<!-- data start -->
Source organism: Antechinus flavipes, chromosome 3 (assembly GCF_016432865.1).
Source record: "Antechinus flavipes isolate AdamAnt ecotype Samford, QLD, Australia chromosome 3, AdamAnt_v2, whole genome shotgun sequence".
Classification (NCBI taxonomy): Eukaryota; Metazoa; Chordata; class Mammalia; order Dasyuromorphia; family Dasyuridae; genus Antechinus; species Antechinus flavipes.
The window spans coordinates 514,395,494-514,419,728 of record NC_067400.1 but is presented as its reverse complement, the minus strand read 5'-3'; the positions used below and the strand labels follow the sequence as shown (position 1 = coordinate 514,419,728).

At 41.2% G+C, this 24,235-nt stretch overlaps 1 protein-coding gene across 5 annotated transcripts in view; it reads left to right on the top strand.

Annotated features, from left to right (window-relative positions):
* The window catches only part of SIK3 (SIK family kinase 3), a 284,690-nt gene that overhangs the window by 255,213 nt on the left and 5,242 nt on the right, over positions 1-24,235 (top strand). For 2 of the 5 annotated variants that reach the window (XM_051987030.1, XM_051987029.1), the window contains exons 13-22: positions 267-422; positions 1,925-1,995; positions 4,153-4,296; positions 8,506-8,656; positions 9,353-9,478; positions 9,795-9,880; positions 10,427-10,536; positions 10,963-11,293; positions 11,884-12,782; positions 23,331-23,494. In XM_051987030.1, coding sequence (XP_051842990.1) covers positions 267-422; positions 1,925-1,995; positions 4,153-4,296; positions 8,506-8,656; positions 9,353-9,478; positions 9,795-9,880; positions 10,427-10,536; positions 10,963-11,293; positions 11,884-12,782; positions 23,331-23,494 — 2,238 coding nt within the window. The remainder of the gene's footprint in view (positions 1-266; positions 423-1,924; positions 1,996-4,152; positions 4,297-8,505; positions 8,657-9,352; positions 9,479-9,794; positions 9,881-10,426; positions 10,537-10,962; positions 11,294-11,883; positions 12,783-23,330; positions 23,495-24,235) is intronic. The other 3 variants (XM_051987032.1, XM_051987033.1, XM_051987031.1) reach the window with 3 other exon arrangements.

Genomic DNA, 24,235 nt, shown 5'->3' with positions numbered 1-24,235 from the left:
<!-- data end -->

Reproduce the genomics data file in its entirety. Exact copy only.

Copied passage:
Source organism: Antechinus flavipes, chromosome 3 (assembly GCF_016432865.1).
Source record: "Antechinus flavipes isolate AdamAnt ecotype Samford, QLD, Australia chromosome 3, AdamAnt_v2, whole genome shotgun sequence".
Classification (NCBI taxonomy): Eukaryota; Metazoa; Chordata; class Mammalia; order Dasyuromorphia; family Dasyuridae; genus Antechinus; species Antechinus flavipes.
The window spans coordinates 514,395,494-514,419,728 of record NC_067400.1 but is presented as its reverse complement, the minus strand read 5'-3'; the positions used below and the strand labels follow the sequence as shown (position 1 = coordinate 514,419,728).

At 41.2% G+C, this 24,235-nt stretch overlaps 1 protein-coding gene across 5 annotated transcripts in view; it reads left to right on the top strand.

Annotated features, from left to right (window-relative positions):
* The window catches only part of SIK3 (SIK family kinase 3), a 284,690-nt gene that overhangs the window by 255,213 nt on the left and 5,242 nt on the right, over positions 1-24,235 (top strand). For 2 of the 5 annotated variants that reach the window (XM_051987030.1, XM_051987029.1), the window contains exons 13-22: positions 267-422; positions 1,925-1,995; positions 4,153-4,296; positions 8,506-8,656; positions 9,353-9,478; positions 9,795-9,880; positions 10,427-10,536; positions 10,963-11,293; positions 11,884-12,782; positions 23,331-23,494. In XM_051987030.1, coding sequence (XP_051842990.1) covers positions 267-422; positions 1,925-1,995; positions 4,153-4,296; positions 8,506-8,656; positions 9,353-9,478; positions 9,795-9,880; positions 10,427-10,536; positions 10,963-11,293; positions 11,884-12,782; positions 23,331-23,494 — 2,238 coding nt within the window. The remainder of the gene's footprint in view (positions 1-266; positions 423-1,924; positions 1,996-4,152; positions 4,297-8,505; positions 8,657-9,352; positions 9,479-9,794; positions 9,881-10,426; positions 10,537-10,962; positions 11,294-11,883; positions 12,783-23,330; positions 23,495-24,235) is intronic. The other 3 variants (XM_051987032.1, XM_051987033.1, XM_051987031.1) reach the window with 3 other exon arrangements.

Genomic DNA, 24,235 nt, shown 5'->3' with positions numbered 1-24,235 from the left: